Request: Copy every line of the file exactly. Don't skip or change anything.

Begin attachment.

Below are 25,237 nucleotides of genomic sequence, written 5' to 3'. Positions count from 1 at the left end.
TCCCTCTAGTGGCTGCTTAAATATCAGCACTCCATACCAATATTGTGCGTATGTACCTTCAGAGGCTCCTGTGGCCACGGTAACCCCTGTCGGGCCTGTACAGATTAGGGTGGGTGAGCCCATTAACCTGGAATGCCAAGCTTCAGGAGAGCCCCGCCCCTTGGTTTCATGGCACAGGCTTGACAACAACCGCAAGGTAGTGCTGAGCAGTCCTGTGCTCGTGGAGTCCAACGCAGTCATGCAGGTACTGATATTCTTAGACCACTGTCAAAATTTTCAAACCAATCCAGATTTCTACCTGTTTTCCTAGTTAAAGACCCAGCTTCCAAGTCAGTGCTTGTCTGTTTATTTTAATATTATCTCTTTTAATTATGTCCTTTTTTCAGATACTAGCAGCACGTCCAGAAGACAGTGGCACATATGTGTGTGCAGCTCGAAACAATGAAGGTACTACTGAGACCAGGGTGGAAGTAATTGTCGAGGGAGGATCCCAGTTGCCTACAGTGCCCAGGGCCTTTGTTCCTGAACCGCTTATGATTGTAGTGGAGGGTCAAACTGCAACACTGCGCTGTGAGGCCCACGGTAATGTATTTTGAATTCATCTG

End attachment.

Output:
Below are 25,237 nucleotides of genomic sequence, written 5' to 3'. Positions count from 1 at the left end.
TCCCTCTAGTGGCTGCTTAAATATCAGCACTCCATACCAATATTGTGCGTATGTACCTTCAGAGGCTCCTGTGGCCACGGTAACCCCTGTCGGGCCTGTACAGATTAGGGTGGGTGAGCCCATTAACCTGGAATGCCAAGCTTCAGGAGAGCCCCGCCCCTTGGTTTCATGGCACAGGCTTGACAACAACCGCAAGGTAGTGCTGAGCAGTCCTGTGCTCGTGGAGTCCAACGCAGTCATGCAGGTACTGATATTCTTAGACCACTGTCAAAATTTTCAAACCAATCCAGATTTCTACCTGTTTTCCTAGTTAAAGACCCAGCTTCCAAGTCAGTGCTTGTCTGTTTATTTTAATATTATCTCTTTTAATTATGTCCTTTTTTCAGATACTAGCAGCACGTCCAGAAGACAGTGGCACATATGTGTGTGCAGCTCGAAACAATGAAGGTACTACTGAGACCAGGGTGGAAGTAATTGTCGAGGGAGGATCCCAGTTGCCTACAGTGCCCAGGGCCTTTGTTCCTGAACCGCTTATGATTGTAGTGGAGGGTCAAACTGCAACACTGCGCTGTGAGGCCCACGGTAATGTATTTTGAATTCATCTG